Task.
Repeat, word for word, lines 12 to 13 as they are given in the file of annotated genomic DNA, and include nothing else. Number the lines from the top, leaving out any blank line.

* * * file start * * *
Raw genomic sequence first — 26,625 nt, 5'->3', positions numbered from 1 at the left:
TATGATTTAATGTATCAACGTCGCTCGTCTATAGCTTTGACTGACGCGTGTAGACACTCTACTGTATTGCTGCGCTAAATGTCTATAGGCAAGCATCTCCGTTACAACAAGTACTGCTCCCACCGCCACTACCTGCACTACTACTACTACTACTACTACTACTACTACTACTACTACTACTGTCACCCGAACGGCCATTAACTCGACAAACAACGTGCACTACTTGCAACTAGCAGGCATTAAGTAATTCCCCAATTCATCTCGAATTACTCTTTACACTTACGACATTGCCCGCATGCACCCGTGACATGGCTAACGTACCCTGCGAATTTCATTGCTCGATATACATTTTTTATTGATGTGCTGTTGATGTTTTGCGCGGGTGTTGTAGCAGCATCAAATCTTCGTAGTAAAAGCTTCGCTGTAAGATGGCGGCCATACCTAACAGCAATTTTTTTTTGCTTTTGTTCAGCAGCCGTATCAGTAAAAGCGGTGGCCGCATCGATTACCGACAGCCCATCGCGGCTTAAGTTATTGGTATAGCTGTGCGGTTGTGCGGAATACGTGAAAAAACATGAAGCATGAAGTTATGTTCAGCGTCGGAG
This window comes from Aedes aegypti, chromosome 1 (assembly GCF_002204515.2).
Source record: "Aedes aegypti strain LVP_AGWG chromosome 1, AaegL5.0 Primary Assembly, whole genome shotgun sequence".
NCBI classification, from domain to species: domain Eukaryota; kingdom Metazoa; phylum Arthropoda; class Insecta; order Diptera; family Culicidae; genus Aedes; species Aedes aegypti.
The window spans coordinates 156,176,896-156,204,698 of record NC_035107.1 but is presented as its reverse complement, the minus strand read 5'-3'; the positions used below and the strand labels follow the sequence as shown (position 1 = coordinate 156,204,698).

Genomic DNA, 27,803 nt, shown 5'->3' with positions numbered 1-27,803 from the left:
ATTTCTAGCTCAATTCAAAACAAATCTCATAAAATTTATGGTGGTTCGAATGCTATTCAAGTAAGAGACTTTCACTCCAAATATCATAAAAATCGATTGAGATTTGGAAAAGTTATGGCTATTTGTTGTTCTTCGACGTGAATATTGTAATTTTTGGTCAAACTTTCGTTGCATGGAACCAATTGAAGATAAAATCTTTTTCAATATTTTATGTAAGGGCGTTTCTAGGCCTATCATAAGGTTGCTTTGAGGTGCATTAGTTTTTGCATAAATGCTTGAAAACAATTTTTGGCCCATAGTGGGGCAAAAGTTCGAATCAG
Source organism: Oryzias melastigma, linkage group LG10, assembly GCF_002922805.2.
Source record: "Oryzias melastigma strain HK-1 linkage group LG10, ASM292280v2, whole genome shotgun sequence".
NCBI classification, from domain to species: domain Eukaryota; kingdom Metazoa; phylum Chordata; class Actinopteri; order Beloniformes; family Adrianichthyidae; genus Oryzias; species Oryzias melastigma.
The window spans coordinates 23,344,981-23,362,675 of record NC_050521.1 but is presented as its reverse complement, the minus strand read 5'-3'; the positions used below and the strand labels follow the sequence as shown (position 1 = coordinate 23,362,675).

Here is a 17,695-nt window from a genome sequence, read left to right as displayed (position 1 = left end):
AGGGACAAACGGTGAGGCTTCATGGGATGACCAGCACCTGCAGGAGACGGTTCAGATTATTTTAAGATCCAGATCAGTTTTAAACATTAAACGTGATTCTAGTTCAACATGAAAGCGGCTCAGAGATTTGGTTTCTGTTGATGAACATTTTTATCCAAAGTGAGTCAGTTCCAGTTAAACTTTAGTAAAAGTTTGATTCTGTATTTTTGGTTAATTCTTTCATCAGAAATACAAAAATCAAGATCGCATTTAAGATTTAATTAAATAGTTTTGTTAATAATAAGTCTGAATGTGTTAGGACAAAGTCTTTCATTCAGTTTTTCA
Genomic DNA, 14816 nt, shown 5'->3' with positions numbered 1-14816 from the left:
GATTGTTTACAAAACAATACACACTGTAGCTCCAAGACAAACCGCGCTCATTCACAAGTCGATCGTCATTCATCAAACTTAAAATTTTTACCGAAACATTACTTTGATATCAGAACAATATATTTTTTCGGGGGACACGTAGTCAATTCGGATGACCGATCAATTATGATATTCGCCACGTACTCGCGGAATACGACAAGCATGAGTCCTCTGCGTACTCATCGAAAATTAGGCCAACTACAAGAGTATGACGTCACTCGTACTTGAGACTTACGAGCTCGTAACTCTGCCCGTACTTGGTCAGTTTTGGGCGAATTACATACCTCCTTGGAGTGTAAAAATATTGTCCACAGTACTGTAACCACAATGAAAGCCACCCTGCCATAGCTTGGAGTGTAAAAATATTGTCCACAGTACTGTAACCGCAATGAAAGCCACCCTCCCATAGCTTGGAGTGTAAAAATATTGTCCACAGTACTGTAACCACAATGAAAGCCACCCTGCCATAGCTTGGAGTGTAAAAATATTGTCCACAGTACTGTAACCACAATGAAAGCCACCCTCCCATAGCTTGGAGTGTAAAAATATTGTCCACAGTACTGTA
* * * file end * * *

The window spans coordinates 23,344,981-23,362,675 of record NC_050521.1 but is presented as its reverse complement, the minus strand read 5'-3'; the positions used below and the strand labels follow the sequence as shown (position 1 = coordinate 23,362,675).

Here is a 17,695-nt window from a genome sequence, read left to right as displayed (position 1 = left end):